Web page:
### Runs Allowed

RA/9 Called Pitches Runs / 150 Pitches
Less Than 4.00 30491 -0.01
4.00-6.00 97973 0.05
More Than 6.00 20086 -0.25

First off, let me make it clear that those runs allowed numbers are for a pitcher's career before 2007 while the runs / 150 pitches arer the 2007 season. There isn't a whole lot of variation between the low RA and the medium RA buckets. However, the high RA bucket loses a quarter of a run per game, or -.03 points of ERA in 2007 to umpires' calls. That suggests that umpires might be buying into a pitcher's bad reputation and reinforcing it. Interestingly, there doesn't appear to be a corresponding positive bump on the other side.

### Walk Rate

BB/9 Called Pitches Runs / 150 Pitches
Less Than 2.50 21241 0.18
2.50-4.50 102769 0.02
More Than 4.50 24540 -0.22

Again, the walk rate numbers are pre 2007 while the runs / 150 pitches are 2007. In this case we see that reputation appears to play a part in both directions. Pitchers who previously had low walk rates benefit from the umpires' calls, while those with high walk rates suffer. The difference between the two is .4 runs per game or .04 points of ERA. It's important to realize the walk rate is probably not independent from the rate of runs allowed - in other words, a pitcher who has a high walk rate is likely to give up a lot of runs - so these differences can't just be added together to figure out what part reputation plays in skewing the results.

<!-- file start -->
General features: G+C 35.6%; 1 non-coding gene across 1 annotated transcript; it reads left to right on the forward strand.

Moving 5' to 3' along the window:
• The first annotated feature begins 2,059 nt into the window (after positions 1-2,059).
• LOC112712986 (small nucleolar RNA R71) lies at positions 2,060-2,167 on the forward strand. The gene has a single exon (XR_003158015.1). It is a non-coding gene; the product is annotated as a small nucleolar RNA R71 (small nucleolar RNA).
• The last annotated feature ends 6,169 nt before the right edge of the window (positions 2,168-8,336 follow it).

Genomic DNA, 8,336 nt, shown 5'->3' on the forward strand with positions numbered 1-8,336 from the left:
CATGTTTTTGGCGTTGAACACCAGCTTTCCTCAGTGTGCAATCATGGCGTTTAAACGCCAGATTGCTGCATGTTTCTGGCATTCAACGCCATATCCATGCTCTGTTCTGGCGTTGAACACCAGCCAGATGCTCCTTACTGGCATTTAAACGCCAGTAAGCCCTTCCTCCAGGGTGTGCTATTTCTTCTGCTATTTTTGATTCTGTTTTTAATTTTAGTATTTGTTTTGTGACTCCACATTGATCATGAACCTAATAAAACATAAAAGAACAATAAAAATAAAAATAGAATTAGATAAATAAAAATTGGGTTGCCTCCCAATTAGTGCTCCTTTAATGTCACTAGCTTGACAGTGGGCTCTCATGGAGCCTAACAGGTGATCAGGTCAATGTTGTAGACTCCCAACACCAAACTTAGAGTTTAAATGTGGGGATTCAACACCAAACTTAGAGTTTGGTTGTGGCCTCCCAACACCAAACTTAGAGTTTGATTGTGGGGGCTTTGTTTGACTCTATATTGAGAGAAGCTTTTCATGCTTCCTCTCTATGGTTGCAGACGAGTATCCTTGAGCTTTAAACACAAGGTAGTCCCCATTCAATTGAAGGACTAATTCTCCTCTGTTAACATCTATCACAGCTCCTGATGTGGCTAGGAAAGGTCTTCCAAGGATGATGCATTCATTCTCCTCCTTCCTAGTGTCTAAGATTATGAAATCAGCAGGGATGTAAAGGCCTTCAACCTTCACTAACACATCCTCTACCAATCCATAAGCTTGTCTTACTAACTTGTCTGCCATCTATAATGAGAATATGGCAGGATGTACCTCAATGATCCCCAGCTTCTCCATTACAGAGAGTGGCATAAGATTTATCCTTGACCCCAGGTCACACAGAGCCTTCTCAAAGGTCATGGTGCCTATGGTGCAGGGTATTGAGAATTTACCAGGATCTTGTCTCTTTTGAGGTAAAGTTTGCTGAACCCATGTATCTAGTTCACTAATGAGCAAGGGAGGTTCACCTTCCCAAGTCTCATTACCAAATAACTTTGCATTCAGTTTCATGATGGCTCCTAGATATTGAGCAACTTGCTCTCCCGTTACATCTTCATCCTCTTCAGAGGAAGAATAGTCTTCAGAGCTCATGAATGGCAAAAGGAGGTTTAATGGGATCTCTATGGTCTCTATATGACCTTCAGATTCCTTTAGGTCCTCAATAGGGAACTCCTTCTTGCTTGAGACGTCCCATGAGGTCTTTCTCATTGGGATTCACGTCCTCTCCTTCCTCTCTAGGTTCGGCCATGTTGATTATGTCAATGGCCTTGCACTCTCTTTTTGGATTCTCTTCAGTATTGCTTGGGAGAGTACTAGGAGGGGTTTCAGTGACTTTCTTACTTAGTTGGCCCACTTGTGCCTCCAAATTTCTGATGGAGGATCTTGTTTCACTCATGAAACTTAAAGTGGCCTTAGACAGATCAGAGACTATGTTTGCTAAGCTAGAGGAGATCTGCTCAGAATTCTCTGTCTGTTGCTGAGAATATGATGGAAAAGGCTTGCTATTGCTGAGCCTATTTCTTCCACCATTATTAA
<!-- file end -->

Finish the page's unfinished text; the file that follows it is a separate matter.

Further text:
### Early-Game Wildness

Wildness Called Pitches Runs / 150 Pitches
Low (Less Than 33%) 14704 -0.01
Mid (33% - 42%) 23160 0.08
High (Greater Than 42) 11431 -0.15

This one needs some explanation. What I tried to do was identify how wild each starter was in the first two innings of each 2007 start by looking at the percentage of balls he threw. I then grouped them into low, medium and high buckets, and ran my standard analysis. This shows much the same result (although less pronounced) as the runs allowed case - in that the high bucket is hurt, but there's little effect on the low bucket. Basically, it appears that being wild early tarnishes you in the eyes of the umpire, while having good control early doesn't really do much. Again, there's going to be some causal overlap with this measure and the walk rate and runs allowed metrics, so keep that in mind.